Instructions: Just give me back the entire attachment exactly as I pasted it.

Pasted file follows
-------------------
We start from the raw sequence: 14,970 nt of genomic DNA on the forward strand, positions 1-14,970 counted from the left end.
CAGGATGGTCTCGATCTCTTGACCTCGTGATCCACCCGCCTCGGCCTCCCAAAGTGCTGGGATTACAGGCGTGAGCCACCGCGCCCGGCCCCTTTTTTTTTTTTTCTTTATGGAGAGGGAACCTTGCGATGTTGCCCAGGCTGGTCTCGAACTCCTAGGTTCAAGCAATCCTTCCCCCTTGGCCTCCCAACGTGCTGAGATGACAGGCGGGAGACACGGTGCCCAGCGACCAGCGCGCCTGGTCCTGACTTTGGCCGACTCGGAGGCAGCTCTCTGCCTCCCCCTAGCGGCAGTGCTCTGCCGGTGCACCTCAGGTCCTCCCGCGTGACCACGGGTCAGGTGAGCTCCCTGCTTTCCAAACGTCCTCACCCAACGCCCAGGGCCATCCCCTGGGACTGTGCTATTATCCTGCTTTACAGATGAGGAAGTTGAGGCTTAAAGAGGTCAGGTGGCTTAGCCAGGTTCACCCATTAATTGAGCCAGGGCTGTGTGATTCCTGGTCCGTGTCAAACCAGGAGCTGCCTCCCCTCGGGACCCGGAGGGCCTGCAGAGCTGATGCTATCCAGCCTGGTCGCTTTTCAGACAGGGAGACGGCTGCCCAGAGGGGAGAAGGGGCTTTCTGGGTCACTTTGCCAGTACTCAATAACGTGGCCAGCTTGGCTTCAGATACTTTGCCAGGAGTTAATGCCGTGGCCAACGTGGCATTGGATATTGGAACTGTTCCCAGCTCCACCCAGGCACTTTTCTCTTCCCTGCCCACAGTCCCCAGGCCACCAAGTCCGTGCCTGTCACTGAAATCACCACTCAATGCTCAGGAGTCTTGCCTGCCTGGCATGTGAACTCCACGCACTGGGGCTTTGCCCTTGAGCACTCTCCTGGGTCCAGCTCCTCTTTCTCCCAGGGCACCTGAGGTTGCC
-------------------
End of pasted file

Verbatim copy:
We start from the raw sequence: 14,970 nt of genomic DNA on the forward strand, positions 1-14,970 counted from the left end.
CAGGATGGTCTCGATCTCTTGACCTCGTGATCCACCCGCCTCGGCCTCCCAAAGTGCTGGGATTACAGGCGTGAGCCACCGCGCCCGGCCCCTTTTTTTTTTTTTCTTTATGGAGAGGGAACCTTGCGATGTTGCCCAGGCTGGTCTCGAACTCCTAGGTTCAAGCAATCCTTCCCCCTTGGCCTCCCAACGTGCTGAGATGACAGGCGGGAGACACGGTGCCCAGCGACCAGCGCGCCTGGTCCTGACTTTGGCCGACTCGGAGGCAGCTCTCTGCCTCCCCCTAGCGGCAGTGCTCTGCCGGTGCACCTCAGGTCCTCCCGCGTGACCACGGGTCAGGTGAGCTCCCTGCTTTCCAAACGTCCTCACCCAACGCCCAGGGCCATCCCCTGGGACTGTGCTATTATCCTGCTTTACAGATGAGGAAGTTGAGGCTTAAAGAGGTCAGGTGGCTTAGCCAGGTTCACCCATTAATTGAGCCAGGGCTGTGTGATTCCTGGTCCGTGTCAAACCAGGAGCTGCCTCCCCTCGGGACCCGGAGGGCCTGCAGAGCTGATGCTATCCAGCCTGGTCGCTTTTCAGACAGGGAGACGGCTGCCCAGAGGGGAGAAGGGGCTTTCTGGGTCACTTTGCCAGTACTCAATAACGTGGCCAGCTTGGCTTCAGATACTTTGCCAGGAGTTAATGCCGTGGCCAACGTGGCATTGGATATTGGAACTGTTCCCAGCTCCACCCAGGCACTTTTCTCTTCCCTGCCCACAGTCCCCAGGCCACCAAGTCCGTGCCTGTCACTGAAATCACCACTCAATGCTCAGGAGTCTTGCCTGCCTGGCATGTGAACTCCACGCACTGGGGCTTTGCCCTTGAGCACTCTCCTGGGTCCAGCTCCTCTTTCTCCCAGGGCACCTGAGGTTGCC